4. Another is the easy, good-humoured man. He is so pleasant, so harmless, so neighbourly! Every person whom he meets he appears delighted to see. It is thus that, possibly without possessing a single estimable moral quality, he obtains far and wide the denomination of as excellent a man as ever was born.
5. The last character is the “man of honour,” who studiously practices whatever is creditable, and avoids whatever is discreditable, in the class of society in which he moves. Ask him why he shuns any particular practice. Does he reply, “Because it is sinful? “The expression is foreign to his lips. He answers, “Because it is mean, low, degrading, unbecoming a gentleman.” Why does he pursue a specified line of conduct? Because it is acceptable to God? He thinks not of such a standard. He pursues it because it has the stamp of fashionable estimation. Destitute, it may be, of a grain of true religion, this man is regarded by multitudes as a model of perfection!
II. The good man as portrayed in Scripture. Barnabas--
1. Was full of the Holy Ghost. The words describe him as sanctified by Divine grace, as being no longer of the world, even as Christ was not of the world, and as filled with the fruits of the Spirit, with all righteousness and godliness, with holy views, principles, tempers, desires, purposes, “which are by Jesus Christ unto the glory and praise of God.”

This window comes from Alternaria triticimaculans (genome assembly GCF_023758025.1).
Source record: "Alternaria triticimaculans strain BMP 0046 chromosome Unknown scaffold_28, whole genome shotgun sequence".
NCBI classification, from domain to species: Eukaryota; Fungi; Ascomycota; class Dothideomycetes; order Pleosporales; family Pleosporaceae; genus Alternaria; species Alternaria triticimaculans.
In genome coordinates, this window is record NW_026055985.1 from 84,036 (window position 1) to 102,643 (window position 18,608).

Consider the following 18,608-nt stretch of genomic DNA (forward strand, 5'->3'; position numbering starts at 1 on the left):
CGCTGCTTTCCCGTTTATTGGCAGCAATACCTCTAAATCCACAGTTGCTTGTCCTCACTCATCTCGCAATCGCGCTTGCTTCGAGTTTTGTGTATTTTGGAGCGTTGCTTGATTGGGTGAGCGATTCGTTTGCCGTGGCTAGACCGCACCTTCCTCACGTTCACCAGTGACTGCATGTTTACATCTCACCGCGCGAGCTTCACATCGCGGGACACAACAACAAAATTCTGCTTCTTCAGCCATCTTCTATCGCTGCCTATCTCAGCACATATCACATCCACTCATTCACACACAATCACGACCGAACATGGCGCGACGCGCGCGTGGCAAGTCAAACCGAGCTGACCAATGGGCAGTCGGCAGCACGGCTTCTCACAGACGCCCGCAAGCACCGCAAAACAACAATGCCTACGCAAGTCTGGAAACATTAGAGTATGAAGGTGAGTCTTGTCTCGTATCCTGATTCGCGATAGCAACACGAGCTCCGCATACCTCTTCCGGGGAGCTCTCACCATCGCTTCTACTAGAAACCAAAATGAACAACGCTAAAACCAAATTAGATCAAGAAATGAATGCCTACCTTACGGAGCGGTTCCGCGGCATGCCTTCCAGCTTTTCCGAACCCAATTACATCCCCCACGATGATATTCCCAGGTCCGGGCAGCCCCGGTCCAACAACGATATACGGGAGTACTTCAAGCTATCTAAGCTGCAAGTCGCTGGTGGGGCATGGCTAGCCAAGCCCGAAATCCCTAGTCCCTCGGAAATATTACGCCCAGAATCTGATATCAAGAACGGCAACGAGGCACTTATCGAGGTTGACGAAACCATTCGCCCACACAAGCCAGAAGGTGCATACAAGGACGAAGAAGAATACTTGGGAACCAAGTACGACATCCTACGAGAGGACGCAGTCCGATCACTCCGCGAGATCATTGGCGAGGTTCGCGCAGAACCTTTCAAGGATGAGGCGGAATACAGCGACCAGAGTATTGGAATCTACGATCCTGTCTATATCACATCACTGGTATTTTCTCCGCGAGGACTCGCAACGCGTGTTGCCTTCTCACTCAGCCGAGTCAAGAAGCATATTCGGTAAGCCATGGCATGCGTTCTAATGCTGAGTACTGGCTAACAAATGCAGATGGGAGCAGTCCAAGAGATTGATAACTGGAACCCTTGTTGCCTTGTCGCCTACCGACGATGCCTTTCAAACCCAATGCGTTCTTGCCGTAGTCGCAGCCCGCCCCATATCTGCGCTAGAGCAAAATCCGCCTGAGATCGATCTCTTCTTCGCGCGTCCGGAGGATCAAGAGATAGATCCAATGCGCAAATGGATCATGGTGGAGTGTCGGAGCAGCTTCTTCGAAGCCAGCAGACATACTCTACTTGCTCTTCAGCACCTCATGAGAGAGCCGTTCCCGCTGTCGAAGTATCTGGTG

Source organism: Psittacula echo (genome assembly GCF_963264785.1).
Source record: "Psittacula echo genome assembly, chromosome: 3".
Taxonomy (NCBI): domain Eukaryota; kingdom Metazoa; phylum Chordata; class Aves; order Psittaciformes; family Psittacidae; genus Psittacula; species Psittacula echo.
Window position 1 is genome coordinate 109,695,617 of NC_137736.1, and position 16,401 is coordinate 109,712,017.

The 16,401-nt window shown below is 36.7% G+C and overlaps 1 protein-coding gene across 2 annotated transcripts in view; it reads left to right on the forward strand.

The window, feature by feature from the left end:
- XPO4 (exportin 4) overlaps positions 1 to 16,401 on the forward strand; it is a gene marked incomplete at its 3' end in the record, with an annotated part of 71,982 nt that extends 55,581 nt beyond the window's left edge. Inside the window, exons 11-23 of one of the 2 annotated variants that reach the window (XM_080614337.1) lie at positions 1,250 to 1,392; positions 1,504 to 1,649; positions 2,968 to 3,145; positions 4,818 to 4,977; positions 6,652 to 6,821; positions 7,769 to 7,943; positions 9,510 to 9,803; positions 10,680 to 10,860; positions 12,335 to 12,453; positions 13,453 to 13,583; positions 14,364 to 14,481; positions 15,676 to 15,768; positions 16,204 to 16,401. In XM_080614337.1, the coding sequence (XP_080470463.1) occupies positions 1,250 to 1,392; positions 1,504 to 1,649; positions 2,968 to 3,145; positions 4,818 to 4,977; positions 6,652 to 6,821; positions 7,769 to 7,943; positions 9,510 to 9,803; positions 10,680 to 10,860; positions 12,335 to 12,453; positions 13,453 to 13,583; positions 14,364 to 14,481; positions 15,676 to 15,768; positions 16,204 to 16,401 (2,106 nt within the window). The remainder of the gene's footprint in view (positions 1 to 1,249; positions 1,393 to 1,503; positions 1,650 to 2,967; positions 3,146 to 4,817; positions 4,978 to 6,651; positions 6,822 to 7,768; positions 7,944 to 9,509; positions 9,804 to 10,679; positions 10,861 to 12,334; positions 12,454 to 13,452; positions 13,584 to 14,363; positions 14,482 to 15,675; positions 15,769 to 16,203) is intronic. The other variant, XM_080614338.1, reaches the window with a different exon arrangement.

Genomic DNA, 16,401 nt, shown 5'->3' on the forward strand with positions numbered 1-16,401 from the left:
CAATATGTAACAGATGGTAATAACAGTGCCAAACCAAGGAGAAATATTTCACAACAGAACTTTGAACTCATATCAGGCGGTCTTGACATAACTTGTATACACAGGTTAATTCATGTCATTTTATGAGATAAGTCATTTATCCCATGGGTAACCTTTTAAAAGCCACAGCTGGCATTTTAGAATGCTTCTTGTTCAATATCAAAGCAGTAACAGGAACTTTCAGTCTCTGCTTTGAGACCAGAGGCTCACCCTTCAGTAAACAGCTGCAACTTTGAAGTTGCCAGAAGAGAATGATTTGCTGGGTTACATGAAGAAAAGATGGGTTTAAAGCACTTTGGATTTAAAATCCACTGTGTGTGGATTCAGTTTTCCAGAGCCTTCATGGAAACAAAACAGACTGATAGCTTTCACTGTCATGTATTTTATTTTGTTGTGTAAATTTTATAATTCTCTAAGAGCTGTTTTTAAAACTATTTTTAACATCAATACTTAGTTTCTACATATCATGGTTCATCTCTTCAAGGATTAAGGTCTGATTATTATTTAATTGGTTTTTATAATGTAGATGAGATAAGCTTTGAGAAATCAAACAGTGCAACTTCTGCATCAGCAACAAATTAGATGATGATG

2. Barnabas was full of faith. His faith was sincere, cordial, warm, energetic, productive. It was not a cold and naked assent to the historical truth of the actions of Christ, such as he might yield to a true account of Pontius Pilate or of Judas. It was not a barren speculation dwelling in his head as a portion of abstract knowledge, like a curious principle in mechanics, or a subtle theorem in astronomy. It was faith in a Saviour. On that Saviour, to whom he owed all, he depended for all. To that Saviour he looked with assurance for strength and guidance. He knew in whom he trusted. His works were the fruits of faith, and his faith was manifested by his works.